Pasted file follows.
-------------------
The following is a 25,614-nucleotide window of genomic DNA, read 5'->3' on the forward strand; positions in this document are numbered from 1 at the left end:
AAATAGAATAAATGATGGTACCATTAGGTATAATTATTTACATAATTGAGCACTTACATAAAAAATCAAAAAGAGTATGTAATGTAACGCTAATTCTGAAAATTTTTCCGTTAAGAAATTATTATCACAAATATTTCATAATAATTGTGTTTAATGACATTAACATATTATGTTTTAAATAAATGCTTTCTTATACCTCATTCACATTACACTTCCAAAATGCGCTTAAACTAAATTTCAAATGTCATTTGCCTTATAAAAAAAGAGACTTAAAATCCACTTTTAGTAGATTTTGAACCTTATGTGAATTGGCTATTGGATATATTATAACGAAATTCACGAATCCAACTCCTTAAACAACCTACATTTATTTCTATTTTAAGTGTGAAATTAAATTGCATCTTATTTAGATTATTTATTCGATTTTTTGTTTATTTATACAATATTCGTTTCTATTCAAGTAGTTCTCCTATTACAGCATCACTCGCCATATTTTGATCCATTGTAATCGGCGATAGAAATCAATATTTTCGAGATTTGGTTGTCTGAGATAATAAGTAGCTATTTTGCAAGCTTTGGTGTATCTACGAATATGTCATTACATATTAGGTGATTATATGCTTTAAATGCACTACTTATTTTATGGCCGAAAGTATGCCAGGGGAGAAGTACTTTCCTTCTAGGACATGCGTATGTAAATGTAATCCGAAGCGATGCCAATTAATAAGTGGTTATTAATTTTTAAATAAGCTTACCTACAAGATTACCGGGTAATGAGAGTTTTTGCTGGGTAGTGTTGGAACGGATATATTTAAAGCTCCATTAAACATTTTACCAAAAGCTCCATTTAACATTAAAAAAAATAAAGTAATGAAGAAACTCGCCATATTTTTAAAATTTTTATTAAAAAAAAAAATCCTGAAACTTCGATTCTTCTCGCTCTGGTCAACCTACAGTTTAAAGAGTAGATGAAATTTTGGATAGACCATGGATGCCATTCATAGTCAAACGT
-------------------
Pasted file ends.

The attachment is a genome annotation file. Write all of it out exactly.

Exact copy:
The following is a 25,614-nucleotide window of genomic DNA, read 5'->3' on the forward strand; positions in this document are numbered from 1 at the left end:
AAATAGAATAAATGATGGTACCATTAGGTATAATTATTTACATAATTGAGCACTTACATAAAAAATCAAAAAGAGTATGTAATGTAACGCTAATTCTGAAAATTTTTCCGTTAAGAAATTATTATCACAAATATTTCATAATAATTGTGTTTAATGACATTAACATATTATGTTTTAAATAAATGCTTTCTTATACCTCATTCACATTACACTTCCAAAATGCGCTTAAACTAAATTTCAAATGTCATTTGCCTTATAAAAAAAGAGACTTAAAATCCACTTTTAGTAGATTTTGAACCTTATGTGAATTGGCTATTGGATATATTATAACGAAATTCACGAATCCAACTCCTTAAACAACCTACATTTATTTCTATTTTAAGTGTGAAATTAAATTGCATCTTATTTAGATTATTTATTCGATTTTTTGTTTATTTATACAATATTCGTTTCTATTCAAGTAGTTCTCCTATTACAGCATCACTCGCCATATTTTGATCCATTGTAATCGGCGATAGAAATCAATATTTTCGAGATTTGGTTGTCTGAGATAATAAGTAGCTATTTTGCAAGCTTTGGTGTATCTACGAATATGTCATTACATATTAGGTGATTATATGCTTTAAATGCACTACTTATTTTATGGCCGAAAGTATGCCAGGGGAGAAGTACTTTCCTTCTAGGACATGCGTATGTAAATGTAATCCGAAGCGATGCCAATTAATAAGTGGTTATTAATTTTTAAATAAGCTTACCTACAAGATTACCGGGTAATGAGAGTTTTTGCTGGGTAGTGTTGGAACGGATATATTTAAAGCTCCATTAAACATTTTACCAAAAGCTCCATTTAACATTAAAAAAAATAAAGTAATGAAGAAACTCGCCATATTTTTAAAATTTTTATTAAAAAAAAAAATCCTGAAACTTCGATTCTTCTCGCTCTGGTCAACCTACAGTTTAAAGAGTAGATGAAATTTTGGATAGACCATGGATGCCATTCATAGTCAAACGT